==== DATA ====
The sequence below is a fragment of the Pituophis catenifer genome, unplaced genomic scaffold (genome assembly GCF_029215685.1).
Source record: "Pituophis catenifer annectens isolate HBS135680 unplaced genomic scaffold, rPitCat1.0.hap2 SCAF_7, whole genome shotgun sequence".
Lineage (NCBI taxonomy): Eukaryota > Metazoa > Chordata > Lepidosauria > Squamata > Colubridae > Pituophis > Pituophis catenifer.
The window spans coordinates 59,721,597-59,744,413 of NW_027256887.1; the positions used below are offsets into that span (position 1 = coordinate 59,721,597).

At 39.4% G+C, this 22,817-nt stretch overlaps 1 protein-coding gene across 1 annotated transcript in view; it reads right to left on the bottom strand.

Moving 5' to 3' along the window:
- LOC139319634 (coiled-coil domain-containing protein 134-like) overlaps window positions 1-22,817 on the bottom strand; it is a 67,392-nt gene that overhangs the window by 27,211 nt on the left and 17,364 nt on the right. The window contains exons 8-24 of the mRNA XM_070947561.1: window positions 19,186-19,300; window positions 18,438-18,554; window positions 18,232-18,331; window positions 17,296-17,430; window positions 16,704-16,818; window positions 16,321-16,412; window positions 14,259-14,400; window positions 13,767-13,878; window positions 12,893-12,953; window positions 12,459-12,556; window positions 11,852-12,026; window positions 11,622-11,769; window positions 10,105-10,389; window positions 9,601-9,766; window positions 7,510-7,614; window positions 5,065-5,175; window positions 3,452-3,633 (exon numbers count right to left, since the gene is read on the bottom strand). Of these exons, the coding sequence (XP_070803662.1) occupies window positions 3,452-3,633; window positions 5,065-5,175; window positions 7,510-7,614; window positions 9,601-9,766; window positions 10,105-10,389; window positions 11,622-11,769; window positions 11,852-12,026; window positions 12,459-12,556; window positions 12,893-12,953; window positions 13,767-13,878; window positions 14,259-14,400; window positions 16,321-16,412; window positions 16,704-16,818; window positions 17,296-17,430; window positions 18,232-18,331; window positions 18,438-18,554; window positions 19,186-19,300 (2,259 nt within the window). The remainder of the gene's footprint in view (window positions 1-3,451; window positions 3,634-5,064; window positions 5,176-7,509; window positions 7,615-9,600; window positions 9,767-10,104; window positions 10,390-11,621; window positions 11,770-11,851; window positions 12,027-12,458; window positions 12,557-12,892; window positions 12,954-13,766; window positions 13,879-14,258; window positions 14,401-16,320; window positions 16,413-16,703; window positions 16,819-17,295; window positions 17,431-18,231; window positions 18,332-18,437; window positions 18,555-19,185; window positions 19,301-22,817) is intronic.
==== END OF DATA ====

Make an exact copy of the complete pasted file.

The sequence below is a fragment of the Pituophis catenifer genome, unplaced genomic scaffold (genome assembly GCF_029215685.1).
Source record: "Pituophis catenifer annectens isolate HBS135680 unplaced genomic scaffold, rPitCat1.0.hap2 SCAF_7, whole genome shotgun sequence".
Lineage (NCBI taxonomy): Eukaryota > Metazoa > Chordata > Lepidosauria > Squamata > Colubridae > Pituophis > Pituophis catenifer.
The window spans coordinates 59,721,597-59,744,413 of NW_027256887.1; the positions used below are offsets into that span (position 1 = coordinate 59,721,597).

At 39.4% G+C, this 22,817-nt stretch overlaps 1 protein-coding gene across 1 annotated transcript in view; it reads right to left on the bottom strand.

Moving 5' to 3' along the window:
- LOC139319634 (coiled-coil domain-containing protein 134-like) overlaps window positions 1-22,817 on the bottom strand; it is a 67,392-nt gene that overhangs the window by 27,211 nt on the left and 17,364 nt on the right. The window contains exons 8-24 of the mRNA XM_070947561.1: window positions 19,186-19,300; window positions 18,438-18,554; window positions 18,232-18,331; window positions 17,296-17,430; window positions 16,704-16,818; window positions 16,321-16,412; window positions 14,259-14,400; window positions 13,767-13,878; window positions 12,893-12,953; window positions 12,459-12,556; window positions 11,852-12,026; window positions 11,622-11,769; window positions 10,105-10,389; window positions 9,601-9,766; window positions 7,510-7,614; window positions 5,065-5,175; window positions 3,452-3,633 (exon numbers count right to left, since the gene is read on the bottom strand). Of these exons, the coding sequence (XP_070803662.1) occupies window positions 3,452-3,633; window positions 5,065-5,175; window positions 7,510-7,614; window positions 9,601-9,766; window positions 10,105-10,389; window positions 11,622-11,769; window positions 11,852-12,026; window positions 12,459-12,556; window positions 12,893-12,953; window positions 13,767-13,878; window positions 14,259-14,400; window positions 16,321-16,412; window positions 16,704-16,818; window positions 17,296-17,430; window positions 18,232-18,331; window positions 18,438-18,554; window positions 19,186-19,300 (2,259 nt within the window). The remainder of the gene's footprint in view (window positions 1-3,451; window positions 3,634-5,064; window positions 5,176-7,509; window positions 7,615-9,600; window positions 9,767-10,104; window positions 10,390-11,621; window positions 11,770-11,851; window positions 12,027-12,458; window positions 12,557-12,892; window positions 12,954-13,766; window positions 13,879-14,258; window positions 14,401-16,320; window positions 16,413-16,703; window positions 16,819-17,295; window positions 17,431-18,231; window positions 18,332-18,437; window positions 18,555-19,185; window positions 19,301-22,817) is intronic.